By Jordan Harris
LOUISVILLE, Ky. — Since the deepest points of the Great Recession, the number of people in the labor market who are unemployed has dropped by 64 percent, a remarkable testament to the strength of our recovery. The decrease, even with the considerable increase in the labor market as a whole, has caused a precipitous drop in the unemployment rate, which is matching its lowest marks ever recorded. Our unemployment insurance structure remains a problem, however, and one that is having an important impact on Kentucky’s workforce.
Kentucky currently has the third highest weekly benefit in the United States, alongside the fourth highest tax rate schedule, both worthy of caution in their own right. They help contribute to the state’s average weeks on the program being 24.4 percent higher than the national average. The average number of weeks on the program is above the national average of 15.2 at 19.1 weeks. In fact, nine of the 10 districts in Kentucky have an average number of weeks on unemployment insurance that is above national average.
The Louisville Metro area, despite having a surplus of nearly 10,000 jobs, has the longest unemployment insurance duration of any region in the commonwealth at 20 weeks. The TENCO region, covering Northeastern Kentucky, West Kentucky, Eastern Kentucky and Green River region all sit above the state average of 19.1 weeks, putting them all approximately 25 percent longer than national average. The Bluegrass region, covering Lexington and the surrounding counties matches the state average of 19.1 week, while the Cumberlands, Northern Kentucky, and South Central regions all hover above 18 weeks, which places them below state average but well above national average.
Only the Lincoln Trail Region, stretching from Breckinridge County in the west through Hardin County and into Washington and Marion County in the east, is currently below national average in duration of usage. That region is at 14.6 weeks.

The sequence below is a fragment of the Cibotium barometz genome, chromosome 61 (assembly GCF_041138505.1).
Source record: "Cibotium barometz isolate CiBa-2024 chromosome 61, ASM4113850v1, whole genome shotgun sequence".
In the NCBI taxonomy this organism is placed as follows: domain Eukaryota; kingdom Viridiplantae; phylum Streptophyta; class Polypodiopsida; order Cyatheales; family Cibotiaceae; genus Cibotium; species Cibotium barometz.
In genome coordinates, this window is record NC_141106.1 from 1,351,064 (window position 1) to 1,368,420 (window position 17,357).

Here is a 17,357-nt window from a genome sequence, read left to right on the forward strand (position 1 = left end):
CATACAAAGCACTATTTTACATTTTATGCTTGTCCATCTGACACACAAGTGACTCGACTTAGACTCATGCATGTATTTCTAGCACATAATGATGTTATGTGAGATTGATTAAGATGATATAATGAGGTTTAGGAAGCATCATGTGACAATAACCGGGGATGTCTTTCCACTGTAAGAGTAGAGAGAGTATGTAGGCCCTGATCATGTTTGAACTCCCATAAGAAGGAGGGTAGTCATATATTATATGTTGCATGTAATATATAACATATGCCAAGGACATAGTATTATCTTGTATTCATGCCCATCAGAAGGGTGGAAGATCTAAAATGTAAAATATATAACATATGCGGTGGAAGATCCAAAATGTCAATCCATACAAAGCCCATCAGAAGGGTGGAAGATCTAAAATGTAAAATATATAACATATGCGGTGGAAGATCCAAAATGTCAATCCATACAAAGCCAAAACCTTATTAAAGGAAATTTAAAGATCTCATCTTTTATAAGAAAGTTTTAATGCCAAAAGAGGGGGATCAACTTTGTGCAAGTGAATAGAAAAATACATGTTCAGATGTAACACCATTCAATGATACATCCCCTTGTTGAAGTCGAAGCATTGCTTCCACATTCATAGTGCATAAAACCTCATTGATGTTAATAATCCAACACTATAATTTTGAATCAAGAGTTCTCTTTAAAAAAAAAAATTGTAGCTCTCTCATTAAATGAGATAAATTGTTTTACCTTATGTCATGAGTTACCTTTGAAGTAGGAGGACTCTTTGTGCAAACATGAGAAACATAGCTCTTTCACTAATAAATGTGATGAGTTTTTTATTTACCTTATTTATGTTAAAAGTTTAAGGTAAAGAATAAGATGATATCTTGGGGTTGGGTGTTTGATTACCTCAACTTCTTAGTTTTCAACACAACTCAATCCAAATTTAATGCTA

Efforts in the Kentucky General Assembly to make structural changes to unemployment insurance have failed during the last two legislative sessions. Even as the economy in Kentucky expands, and a surplus of open jobs increases, unemployment duration, unlike the national trend, is not decreasing to its pre-recession trends.
A Pegasus Institute report last month showed that Kentucky has a surplus of approximately 15,000 jobs, but that those jobs are not evenly distributed. This could help explain the above average UI duration in regions like Eastern Kentucky, which has nearly 6,000 more people looking for work than jobs available, but would not explain regions like Northern Kentucky or Louisville Metro, both which have surpluses near or above 10,000. It likewise wouldn’t explain how the Lincoln Trail region, which actually has just under 3,000 more people searching than available jobs, would have a duration period below both state and national average.
Deeper structural reforms are almost certainly required.
Jordan Harris is founder and co-executive director of Pegasus Institute